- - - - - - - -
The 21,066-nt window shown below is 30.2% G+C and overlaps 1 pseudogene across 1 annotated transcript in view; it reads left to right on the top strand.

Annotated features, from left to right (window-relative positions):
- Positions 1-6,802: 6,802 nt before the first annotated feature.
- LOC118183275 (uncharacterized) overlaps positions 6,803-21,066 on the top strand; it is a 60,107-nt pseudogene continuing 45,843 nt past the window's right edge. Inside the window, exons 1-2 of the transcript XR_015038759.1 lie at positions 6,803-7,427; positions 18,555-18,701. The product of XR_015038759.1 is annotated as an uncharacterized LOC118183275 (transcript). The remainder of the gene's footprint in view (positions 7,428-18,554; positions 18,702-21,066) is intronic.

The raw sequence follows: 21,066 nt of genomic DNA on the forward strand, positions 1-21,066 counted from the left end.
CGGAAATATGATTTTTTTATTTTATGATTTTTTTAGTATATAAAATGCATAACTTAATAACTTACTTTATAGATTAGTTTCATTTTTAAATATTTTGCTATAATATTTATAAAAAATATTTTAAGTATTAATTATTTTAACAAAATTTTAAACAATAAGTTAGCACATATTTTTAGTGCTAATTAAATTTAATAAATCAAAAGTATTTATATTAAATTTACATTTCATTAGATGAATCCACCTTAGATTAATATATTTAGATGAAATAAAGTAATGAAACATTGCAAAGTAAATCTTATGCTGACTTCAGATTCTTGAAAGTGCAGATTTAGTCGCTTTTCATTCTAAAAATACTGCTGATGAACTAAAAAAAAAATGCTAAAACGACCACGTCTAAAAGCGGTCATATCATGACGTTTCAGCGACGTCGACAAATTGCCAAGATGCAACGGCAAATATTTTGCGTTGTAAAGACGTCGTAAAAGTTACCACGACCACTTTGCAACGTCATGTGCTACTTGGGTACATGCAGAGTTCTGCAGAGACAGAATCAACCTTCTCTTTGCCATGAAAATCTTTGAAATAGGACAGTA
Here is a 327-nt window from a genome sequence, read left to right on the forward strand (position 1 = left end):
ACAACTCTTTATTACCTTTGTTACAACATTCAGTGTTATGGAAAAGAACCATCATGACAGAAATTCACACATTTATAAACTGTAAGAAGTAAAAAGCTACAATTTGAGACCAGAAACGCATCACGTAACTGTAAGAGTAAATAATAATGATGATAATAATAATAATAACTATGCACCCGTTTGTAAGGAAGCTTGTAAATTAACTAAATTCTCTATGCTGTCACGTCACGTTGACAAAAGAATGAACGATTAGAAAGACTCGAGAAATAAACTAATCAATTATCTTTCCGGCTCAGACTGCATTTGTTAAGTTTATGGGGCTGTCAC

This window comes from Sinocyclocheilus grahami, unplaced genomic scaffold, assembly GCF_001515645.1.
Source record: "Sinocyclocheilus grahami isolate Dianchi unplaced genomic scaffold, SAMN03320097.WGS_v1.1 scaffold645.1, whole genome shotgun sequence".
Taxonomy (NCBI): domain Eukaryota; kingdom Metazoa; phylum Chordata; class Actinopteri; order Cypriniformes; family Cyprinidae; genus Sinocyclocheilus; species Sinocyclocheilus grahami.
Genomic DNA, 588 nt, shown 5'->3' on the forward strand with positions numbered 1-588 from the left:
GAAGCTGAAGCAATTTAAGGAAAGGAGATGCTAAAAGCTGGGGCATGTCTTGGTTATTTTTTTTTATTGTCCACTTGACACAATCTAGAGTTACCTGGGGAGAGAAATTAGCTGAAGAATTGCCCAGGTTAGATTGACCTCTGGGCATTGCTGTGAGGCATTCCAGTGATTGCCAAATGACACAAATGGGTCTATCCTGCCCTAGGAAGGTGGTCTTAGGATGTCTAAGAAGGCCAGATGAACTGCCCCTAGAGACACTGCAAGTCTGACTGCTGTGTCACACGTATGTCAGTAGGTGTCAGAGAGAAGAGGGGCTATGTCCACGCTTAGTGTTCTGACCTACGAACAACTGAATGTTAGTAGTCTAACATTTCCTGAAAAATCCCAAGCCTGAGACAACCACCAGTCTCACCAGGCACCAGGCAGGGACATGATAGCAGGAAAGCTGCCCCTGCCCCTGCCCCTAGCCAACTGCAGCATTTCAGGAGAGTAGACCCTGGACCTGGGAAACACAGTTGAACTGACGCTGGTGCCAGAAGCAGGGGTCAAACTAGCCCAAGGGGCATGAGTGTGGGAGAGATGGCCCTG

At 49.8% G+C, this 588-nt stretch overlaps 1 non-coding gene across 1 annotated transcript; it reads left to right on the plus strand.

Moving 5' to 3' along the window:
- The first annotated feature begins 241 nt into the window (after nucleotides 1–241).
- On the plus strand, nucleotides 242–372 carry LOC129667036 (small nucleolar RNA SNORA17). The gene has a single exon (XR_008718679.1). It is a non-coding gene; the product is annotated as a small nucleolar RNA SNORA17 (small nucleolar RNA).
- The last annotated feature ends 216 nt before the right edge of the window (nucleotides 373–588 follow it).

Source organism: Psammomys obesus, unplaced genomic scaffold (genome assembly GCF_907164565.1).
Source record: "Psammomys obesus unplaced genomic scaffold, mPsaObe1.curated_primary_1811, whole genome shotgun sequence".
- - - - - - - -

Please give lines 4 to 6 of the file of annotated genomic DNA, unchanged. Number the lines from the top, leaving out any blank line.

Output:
- LOC118183275 (uncharacterized) overlaps positions 6,803-21,066 on the top strand; it is a 60,107-nt pseudogene continuing 45,843 nt past the window's right edge. Inside the window, exons 1-2 of the transcript XR_015038759.1 lie at positions 6,803-7,427; positions 18,555-18,701. The product of XR_015038759.1 is annotated as an uncharacterized LOC118183275 (transcript). The remainder of the gene's footprint in view (positions 7,428-18,554; positions 18,702-21,066) is intronic.

The raw sequence follows: 21,066 nt of genomic DNA on the forward strand, positions 1-21,066 counted from the left end.
CGGAAATATGATTTTTTTATTTTATGATTTTTTTAGTATATAAAATGCATAACTTAATAACTTACTTTATAGATTAGTTTCATTTTTAAATATTTTGCTATAATATTTATAAAAAATATTTTAAGTATTAATTATTTTAACAAAATTTTAAACAATAAGTTAGCACATATTTTTAGTGCTAATTAAATTTAATAAATCAAAAGTATTTATATTAAATTTACATTTCATTAGATGAATCCACCTTAGATTAATATATTTAGATGAAATAAAGTAATGAAACATTGCAAAGTAAATCTTATGCTGACTTCAGATTCTTGAAAGTGCAGATTTAGTCGCTTTTCATTCTAAAAATACTGCTGATGAACTAAAAAAAAAATGCTAAAACGACCACGTCTAAAAGCGGTCATATCATGACGTTTCAGCGACGTCGACAAATTGCCAAGATGCAACGGCAAATATTTTGCGTTGTAAAGACGTCGTAAAAGTTACCACGACCACTTTGCAACGTCATGTGCTACTTGGGTACATGCAGAGTTCTGCAGAGACAGAATCAACCTTCTCTTTGCCATGAAAATCTTTGAAATAGGACAGTA